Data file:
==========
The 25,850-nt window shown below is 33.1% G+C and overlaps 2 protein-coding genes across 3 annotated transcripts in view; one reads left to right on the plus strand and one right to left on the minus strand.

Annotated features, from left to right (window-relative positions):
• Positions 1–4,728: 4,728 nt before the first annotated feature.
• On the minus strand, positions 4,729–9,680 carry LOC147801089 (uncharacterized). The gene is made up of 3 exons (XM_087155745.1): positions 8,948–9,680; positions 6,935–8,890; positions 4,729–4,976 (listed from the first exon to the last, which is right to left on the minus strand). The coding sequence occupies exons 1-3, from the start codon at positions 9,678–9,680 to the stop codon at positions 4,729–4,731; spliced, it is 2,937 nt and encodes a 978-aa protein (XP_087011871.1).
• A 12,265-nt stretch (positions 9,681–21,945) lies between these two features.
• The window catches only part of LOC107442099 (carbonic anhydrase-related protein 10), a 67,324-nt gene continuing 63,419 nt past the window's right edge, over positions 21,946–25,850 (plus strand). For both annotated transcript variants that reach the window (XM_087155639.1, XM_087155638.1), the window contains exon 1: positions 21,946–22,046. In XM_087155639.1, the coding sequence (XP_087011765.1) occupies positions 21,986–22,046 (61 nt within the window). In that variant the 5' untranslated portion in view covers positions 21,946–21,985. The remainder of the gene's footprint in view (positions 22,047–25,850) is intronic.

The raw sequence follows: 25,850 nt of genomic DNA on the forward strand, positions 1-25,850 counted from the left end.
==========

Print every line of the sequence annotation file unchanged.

The 25,850-nt window shown below is 33.1% G+C and overlaps 2 protein-coding genes across 3 annotated transcripts in view; one reads left to right on the plus strand and one right to left on the minus strand.

Annotated features, from left to right (window-relative positions):
• Positions 1–4,728: 4,728 nt before the first annotated feature.
• On the minus strand, positions 4,729–9,680 carry LOC147801089 (uncharacterized). The gene is made up of 3 exons (XM_087155745.1): positions 8,948–9,680; positions 6,935–8,890; positions 4,729–4,976 (listed from the first exon to the last, which is right to left on the minus strand). The coding sequence occupies exons 1-3, from the start codon at positions 9,678–9,680 to the stop codon at positions 4,729–4,731; spliced, it is 2,937 nt and encodes a 978-aa protein (XP_087011871.1).
• A 12,265-nt stretch (positions 9,681–21,945) lies between these two features.
• The window catches only part of LOC107442099 (carbonic anhydrase-related protein 10), a 67,324-nt gene continuing 63,419 nt past the window's right edge, over positions 21,946–25,850 (plus strand). For both annotated transcript variants that reach the window (XM_087155639.1, XM_087155638.1), the window contains exon 1: positions 21,946–22,046. In XM_087155639.1, the coding sequence (XP_087011765.1) occupies positions 21,986–22,046 (61 nt within the window). In that variant the 5' untranslated portion in view covers positions 21,946–21,985. The remainder of the gene's footprint in view (positions 22,047–25,850) is intronic.

The raw sequence follows: 25,850 nt of genomic DNA on the forward strand, positions 1-25,850 counted from the left end.